The latest developments in FIFA must be seen in the context of the support given by FIFA to making football a truly global sport. Under Blatter, FIFA has invested millions of dollars in infrastructure and projects in Africa and Asia. This explains the huge support he receives from these regions. Of course this is largely a corrupt process and the decision-makers know perfectly well that after a World Cup, giant stadiums will end up as white elephants remaining unused.

South Africa hosted the World Cup in 2010 and Brazil last year. Russia is scheduled to hold it in 2018 and Qatar in 2022. This means that Germany in 2006 was the last Western country to host the tournament. The UK and US were desperate to host the 2018 and 2022 tournaments respectively but were beaten to it.

It therefore seems that they wanted to engineer a situation where this could be reversed. Hence the Swiss authorities (together with the FBI and some journalists) made the dawn raids on top FIFA officials so as to put the organisation in a bad light. The US was attempting to get the Latin American countries to play ball but this latest move has alienated them and backfired badly.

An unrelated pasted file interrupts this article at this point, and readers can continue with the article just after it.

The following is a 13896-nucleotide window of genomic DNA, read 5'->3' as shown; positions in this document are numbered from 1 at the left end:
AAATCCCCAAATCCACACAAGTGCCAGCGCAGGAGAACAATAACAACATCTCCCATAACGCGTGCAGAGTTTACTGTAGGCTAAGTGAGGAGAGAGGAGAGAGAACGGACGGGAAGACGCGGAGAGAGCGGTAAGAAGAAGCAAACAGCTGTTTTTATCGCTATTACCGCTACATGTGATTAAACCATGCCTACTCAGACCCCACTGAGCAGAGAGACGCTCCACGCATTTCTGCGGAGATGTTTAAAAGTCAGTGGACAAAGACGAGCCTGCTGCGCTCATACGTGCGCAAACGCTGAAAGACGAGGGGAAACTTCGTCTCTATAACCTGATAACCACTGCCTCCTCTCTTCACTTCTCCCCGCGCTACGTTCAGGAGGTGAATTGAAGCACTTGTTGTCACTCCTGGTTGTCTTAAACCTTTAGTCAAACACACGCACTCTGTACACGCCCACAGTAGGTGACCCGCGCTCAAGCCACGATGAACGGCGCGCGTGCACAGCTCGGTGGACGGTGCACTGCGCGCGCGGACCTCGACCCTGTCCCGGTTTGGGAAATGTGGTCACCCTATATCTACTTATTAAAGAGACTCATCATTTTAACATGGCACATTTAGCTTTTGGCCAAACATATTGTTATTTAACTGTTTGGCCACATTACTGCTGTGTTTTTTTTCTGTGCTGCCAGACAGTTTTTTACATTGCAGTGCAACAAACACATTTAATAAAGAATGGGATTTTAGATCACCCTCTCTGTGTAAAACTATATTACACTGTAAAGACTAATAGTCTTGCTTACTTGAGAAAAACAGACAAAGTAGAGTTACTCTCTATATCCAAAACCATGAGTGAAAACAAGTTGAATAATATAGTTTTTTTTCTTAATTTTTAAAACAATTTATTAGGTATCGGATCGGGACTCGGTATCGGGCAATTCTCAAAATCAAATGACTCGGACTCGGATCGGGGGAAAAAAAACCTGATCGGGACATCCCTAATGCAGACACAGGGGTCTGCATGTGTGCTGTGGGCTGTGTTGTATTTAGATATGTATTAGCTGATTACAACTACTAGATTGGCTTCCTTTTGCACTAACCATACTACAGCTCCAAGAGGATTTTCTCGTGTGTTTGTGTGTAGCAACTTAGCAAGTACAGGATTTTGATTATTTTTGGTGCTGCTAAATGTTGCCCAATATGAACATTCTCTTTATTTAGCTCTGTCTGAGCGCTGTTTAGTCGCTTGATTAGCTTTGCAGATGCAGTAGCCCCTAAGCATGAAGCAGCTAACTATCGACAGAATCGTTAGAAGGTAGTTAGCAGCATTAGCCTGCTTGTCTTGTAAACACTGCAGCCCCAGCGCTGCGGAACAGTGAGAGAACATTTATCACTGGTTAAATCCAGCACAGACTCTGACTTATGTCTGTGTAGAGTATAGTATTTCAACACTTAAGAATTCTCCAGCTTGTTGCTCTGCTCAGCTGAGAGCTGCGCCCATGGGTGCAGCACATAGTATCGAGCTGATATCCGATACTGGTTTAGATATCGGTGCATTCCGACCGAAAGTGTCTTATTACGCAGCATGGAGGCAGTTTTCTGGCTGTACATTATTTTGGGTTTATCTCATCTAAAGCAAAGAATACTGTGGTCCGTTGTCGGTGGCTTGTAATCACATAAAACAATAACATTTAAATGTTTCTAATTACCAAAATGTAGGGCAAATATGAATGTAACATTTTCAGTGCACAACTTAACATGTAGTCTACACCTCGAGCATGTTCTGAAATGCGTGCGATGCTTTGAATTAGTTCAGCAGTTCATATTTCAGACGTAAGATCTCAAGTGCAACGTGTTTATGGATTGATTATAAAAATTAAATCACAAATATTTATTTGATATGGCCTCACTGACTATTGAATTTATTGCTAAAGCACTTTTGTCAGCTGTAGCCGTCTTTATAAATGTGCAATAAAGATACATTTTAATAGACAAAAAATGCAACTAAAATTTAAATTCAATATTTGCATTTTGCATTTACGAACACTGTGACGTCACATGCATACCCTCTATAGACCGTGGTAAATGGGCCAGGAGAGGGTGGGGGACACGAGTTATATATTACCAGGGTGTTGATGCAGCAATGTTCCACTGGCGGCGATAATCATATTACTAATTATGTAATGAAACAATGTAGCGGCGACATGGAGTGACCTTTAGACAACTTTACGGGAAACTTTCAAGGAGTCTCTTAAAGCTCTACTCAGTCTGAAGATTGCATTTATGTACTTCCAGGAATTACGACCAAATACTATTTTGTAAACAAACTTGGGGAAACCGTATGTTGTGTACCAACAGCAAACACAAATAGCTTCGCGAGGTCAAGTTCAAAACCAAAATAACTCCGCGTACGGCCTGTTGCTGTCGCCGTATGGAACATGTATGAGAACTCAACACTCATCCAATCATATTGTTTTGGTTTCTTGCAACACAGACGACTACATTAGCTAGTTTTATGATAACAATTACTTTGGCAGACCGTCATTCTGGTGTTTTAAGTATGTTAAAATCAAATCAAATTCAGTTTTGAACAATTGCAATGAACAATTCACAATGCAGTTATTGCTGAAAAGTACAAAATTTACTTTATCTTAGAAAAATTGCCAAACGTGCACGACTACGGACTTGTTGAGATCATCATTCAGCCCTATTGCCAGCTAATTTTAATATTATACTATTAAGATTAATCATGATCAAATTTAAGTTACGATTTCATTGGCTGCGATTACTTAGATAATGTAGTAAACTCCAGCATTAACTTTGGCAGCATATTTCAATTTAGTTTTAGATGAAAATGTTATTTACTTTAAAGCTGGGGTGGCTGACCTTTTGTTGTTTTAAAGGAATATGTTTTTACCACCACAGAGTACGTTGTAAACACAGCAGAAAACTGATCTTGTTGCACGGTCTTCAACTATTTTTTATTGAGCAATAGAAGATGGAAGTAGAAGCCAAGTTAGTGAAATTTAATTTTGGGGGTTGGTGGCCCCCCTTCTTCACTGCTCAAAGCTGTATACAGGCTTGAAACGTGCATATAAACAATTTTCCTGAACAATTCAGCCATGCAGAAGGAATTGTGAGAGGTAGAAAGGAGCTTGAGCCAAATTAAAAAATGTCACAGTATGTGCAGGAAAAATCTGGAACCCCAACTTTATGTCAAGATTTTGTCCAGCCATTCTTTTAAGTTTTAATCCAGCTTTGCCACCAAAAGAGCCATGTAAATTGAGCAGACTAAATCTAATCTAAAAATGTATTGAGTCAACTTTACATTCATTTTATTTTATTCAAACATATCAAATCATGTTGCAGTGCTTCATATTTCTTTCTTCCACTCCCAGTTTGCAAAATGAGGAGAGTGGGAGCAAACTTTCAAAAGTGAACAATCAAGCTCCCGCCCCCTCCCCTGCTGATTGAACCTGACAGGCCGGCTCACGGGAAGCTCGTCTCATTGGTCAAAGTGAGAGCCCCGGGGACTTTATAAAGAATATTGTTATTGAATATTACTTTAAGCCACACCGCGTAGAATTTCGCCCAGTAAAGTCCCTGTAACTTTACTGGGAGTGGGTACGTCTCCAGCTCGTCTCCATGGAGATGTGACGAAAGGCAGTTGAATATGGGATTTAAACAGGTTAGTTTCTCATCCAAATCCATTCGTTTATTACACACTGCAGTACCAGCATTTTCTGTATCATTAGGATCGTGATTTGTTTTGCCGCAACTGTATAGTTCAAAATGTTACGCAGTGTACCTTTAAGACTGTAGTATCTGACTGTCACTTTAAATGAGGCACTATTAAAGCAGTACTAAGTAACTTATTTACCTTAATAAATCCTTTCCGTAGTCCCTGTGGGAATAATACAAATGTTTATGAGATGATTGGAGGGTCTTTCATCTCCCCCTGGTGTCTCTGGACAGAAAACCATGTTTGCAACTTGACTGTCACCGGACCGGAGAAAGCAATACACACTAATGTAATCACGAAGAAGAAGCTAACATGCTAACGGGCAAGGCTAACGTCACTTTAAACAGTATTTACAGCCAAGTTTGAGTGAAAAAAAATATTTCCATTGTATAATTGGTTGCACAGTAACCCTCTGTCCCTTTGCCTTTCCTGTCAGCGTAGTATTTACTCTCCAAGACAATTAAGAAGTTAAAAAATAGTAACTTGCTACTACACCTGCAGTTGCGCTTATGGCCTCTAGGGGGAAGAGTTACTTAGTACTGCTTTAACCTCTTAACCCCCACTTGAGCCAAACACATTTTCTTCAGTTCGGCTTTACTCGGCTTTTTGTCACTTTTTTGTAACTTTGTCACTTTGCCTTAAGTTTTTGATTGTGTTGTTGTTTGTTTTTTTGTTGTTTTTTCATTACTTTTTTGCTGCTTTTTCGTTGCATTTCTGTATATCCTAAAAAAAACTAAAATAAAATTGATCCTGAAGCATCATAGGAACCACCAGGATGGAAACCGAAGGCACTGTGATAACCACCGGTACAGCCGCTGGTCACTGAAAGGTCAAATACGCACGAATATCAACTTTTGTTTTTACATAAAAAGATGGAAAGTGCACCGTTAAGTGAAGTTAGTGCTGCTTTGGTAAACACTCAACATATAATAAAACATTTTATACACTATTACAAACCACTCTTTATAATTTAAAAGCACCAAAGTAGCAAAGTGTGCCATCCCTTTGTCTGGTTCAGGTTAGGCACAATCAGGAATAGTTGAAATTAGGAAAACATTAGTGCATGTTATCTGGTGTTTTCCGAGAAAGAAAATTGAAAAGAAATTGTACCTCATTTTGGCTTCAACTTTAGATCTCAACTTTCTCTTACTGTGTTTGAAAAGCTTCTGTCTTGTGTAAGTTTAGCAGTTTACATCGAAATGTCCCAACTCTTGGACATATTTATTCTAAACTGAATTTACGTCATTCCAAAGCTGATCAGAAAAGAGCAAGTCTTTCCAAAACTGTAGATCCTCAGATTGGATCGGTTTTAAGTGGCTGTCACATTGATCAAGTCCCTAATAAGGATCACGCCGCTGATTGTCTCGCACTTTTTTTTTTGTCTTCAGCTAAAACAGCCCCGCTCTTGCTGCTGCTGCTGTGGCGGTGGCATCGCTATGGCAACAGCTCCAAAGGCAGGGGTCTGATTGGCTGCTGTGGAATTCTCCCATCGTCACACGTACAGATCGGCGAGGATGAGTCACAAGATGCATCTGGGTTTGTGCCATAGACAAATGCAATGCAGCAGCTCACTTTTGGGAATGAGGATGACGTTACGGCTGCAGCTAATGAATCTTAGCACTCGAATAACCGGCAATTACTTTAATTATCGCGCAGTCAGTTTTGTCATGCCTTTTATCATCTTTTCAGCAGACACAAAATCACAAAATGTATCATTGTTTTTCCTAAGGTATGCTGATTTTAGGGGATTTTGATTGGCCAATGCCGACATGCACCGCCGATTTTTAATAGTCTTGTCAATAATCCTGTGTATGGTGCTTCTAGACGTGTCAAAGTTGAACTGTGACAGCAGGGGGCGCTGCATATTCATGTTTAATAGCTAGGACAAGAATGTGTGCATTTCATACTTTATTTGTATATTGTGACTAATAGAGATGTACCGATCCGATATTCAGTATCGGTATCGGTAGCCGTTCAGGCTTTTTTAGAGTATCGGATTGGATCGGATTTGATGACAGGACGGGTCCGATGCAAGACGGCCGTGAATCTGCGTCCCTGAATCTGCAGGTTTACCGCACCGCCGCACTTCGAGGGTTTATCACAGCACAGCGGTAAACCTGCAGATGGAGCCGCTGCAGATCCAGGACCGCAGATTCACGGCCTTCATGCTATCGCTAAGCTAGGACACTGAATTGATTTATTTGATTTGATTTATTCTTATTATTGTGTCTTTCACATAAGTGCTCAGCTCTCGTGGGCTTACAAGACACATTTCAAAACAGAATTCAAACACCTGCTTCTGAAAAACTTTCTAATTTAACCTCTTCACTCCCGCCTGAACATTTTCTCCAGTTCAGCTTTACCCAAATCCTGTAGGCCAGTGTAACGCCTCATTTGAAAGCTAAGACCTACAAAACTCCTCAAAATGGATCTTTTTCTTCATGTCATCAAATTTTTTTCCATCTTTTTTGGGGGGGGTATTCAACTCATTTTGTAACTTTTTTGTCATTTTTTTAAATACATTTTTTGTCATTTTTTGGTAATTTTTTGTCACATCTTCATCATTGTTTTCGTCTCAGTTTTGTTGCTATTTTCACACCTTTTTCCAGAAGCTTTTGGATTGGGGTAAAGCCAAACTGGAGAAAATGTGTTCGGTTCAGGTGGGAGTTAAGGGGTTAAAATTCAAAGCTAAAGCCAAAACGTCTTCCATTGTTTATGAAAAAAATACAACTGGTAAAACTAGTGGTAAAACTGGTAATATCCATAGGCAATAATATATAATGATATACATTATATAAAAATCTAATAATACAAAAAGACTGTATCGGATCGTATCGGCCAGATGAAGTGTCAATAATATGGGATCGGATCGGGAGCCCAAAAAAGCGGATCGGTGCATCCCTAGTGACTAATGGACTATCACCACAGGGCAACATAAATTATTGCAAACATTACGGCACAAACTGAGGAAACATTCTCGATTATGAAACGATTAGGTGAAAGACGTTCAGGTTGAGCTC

There was a concerted campaign to pressure delegates to vote for the Jordanian candidate for the Presidency who was viewed as the more pliant pro-Western candidate. The Western countries were also calling for the one nation one vote system to be scrapped as this gives more power to the less powerful nations (Greg Dyke, chairman of the English FA, explicitly made this call).

With Russia still under Western economic sanctions following the Crimean takeover, the US is keen to further squeeze Moscow and deny it a chance to showcase its soft-power to a global television audience of a billion-plus people.

Besides, there is serious money at stake. The World Cup is the most lucrative sporting event in the world, eclipsing even the Olympics. The 2014 qualifying rounds and final tournament brought in $4.8bn over four years creating a positive image of the country for millions of foreign visitors. A similar boost for the Russian economy and its image in the world could negate the West’s efforts to isolate Russia in the international community.
Migrant workers are suffering horrendously building the facilities for the Qatar World Cup. They are mainly from South Asia and reports suggest hundreds have died from the unsafe working conditions, mainly because of the extreme heat. This is a huge scandal which should be exposed by the labour movement. We should not be fooled by the crocodile tears of the Western countries which have suddenly woken up to this when it suited their interests.

Socialists should campaign for a democratic, transparent FIFA which truly represents the interests of the public. The machinations of Blatter & co should be exposed but we cannot ignore the hypocrisy of the Western interests which have unseated the former.